Has anyone else noticed how ridiculous the (US Presidential Election) campaigns have gotten?  The ridiculousness has reached a new all time low in the past few weeks with both sides slinging mud, making tenuous connections, and outright lying.  Admittedly, I have a preference for one side over the other, but like most people nowadays that means less than it used to and I have truly tried to be “fair” in my analysis of recent politicking.  What I have seen from both sides makes me gag.  

It seems to me that the strategies on both sides of the isle amount to this: avoid answering any questions; lie/stretch the truth whenever you feel you can get away with it (or even when you know you can’t), and don’t forget to act arrogant.  If you doubt my generalization, I implore you to go to or and look at the ads for yourself, watch the debates, or just snippets on youtube.  What’s even worse is that the media has come to expect this childishness.  Some of you may be thinking “So what?! – this is politics.”  It is my hope that most of you don’t feel that way and just accept this behavior as the status quo.  

I think what gets to me about this whole election cycle is how fundamentally un-Sikh-like the behavior has been.  Let me explain.  As a Sikh – I like to look at things through my Sikh glasses and when something is fuzzy or just doesn’t make sense, it is time to analyze why. Growing up as a Sikh and trying to live a gursikh life now, I have come to think of certain things – stand up for what you believe in, speak the truth – as almost requirements for being a good person.  Gurbani provides numerous references to such virtues and while I am sure they are no different from many other religions, I think they are much more pronounced in the Sikh faith.  Integrity, honesty, and courage are central to Sikhi.  So from this perspective I evaluate recent campaign tactics.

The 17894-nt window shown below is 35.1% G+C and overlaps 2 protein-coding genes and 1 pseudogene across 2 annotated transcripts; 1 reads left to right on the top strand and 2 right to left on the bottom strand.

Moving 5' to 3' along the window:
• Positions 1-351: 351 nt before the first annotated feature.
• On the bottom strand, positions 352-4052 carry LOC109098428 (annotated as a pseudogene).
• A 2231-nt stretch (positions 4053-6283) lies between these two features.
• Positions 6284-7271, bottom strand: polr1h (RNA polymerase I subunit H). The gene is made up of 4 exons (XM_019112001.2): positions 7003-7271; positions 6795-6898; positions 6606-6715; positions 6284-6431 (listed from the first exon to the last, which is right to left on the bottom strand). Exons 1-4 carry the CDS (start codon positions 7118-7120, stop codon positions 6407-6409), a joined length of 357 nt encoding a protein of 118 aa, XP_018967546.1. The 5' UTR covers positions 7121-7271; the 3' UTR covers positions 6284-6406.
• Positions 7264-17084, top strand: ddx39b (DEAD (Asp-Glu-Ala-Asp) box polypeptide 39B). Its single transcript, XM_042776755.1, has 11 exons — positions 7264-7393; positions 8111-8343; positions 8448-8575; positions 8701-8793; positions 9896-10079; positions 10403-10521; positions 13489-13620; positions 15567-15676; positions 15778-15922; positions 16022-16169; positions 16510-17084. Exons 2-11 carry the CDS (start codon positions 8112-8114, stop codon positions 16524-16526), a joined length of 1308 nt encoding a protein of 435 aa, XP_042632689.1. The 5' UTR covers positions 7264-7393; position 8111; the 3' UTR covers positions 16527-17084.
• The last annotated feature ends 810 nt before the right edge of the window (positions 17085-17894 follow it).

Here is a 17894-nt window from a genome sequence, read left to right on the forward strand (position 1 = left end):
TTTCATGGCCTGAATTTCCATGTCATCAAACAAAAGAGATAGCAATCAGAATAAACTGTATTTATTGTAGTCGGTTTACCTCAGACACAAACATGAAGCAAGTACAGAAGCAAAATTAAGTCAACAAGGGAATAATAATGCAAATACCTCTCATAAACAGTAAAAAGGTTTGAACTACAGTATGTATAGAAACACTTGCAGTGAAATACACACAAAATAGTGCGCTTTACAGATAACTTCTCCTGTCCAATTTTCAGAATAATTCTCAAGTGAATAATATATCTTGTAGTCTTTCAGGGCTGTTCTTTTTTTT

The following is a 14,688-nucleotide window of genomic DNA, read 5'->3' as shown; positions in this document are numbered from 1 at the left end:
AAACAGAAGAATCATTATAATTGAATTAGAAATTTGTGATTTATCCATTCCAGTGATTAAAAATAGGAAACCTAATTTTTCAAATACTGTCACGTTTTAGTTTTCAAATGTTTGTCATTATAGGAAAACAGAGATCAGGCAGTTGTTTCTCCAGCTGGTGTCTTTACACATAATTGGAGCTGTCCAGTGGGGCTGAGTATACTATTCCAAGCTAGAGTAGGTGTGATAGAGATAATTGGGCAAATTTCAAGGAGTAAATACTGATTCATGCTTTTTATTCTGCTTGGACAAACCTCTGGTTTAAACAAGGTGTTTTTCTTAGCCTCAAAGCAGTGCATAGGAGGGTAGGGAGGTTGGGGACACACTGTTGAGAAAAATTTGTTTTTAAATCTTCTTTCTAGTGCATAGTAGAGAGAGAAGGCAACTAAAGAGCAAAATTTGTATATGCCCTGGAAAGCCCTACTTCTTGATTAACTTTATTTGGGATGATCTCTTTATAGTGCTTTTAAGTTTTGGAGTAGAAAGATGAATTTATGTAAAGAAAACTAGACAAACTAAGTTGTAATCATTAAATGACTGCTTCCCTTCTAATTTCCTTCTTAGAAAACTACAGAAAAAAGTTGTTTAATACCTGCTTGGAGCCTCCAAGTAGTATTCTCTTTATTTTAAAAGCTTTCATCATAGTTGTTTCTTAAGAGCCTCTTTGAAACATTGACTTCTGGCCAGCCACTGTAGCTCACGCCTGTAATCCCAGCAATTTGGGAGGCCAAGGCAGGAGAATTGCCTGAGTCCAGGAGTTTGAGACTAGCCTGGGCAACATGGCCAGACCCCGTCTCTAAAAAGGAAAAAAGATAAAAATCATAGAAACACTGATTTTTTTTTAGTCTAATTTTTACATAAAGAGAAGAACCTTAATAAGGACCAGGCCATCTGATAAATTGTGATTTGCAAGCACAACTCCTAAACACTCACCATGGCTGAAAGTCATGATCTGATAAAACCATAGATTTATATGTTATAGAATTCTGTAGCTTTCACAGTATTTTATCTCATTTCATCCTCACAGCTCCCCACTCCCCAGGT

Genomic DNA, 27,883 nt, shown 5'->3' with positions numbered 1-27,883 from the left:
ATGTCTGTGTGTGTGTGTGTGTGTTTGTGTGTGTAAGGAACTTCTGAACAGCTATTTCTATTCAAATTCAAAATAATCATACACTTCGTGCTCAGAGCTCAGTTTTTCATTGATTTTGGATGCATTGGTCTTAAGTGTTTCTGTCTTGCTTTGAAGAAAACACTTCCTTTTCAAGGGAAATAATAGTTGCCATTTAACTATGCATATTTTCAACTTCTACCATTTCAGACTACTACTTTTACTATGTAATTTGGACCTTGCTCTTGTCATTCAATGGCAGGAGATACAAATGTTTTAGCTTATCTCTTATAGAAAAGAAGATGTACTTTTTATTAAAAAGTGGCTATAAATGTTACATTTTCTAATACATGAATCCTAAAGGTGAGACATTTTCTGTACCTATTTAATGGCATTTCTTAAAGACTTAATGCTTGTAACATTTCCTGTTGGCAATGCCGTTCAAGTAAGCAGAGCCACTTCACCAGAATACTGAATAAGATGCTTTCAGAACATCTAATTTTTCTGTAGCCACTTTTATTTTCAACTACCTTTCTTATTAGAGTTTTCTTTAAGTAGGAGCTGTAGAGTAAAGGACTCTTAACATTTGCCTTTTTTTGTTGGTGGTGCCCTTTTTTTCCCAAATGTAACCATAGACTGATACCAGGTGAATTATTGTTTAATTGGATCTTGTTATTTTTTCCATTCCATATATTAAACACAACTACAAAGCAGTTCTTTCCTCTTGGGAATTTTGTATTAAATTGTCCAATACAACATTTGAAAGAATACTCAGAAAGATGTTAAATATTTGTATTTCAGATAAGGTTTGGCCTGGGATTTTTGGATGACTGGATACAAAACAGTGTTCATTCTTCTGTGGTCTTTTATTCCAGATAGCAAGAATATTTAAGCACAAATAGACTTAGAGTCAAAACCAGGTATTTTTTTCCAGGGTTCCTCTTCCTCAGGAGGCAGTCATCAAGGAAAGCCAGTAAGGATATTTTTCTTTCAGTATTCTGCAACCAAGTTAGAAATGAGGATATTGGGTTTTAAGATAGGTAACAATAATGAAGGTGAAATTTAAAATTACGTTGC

Ultimately, my point is that the campaigns aren’t making their cases very well to someone like me, who is wearing gold rimmed, khanda shaped, Sikh glasses.  Ideally, I’d like a President who I can feel good about, someone I see as a role model, and right now the choices leave much to be desired…

By the way, despite the above I feel one of the candidates is at least trying to steer clear of the muck and focus on the issues…so I give props to OBAMA for that.  Go OBAMA!

Sikh : India :: Uyghur : China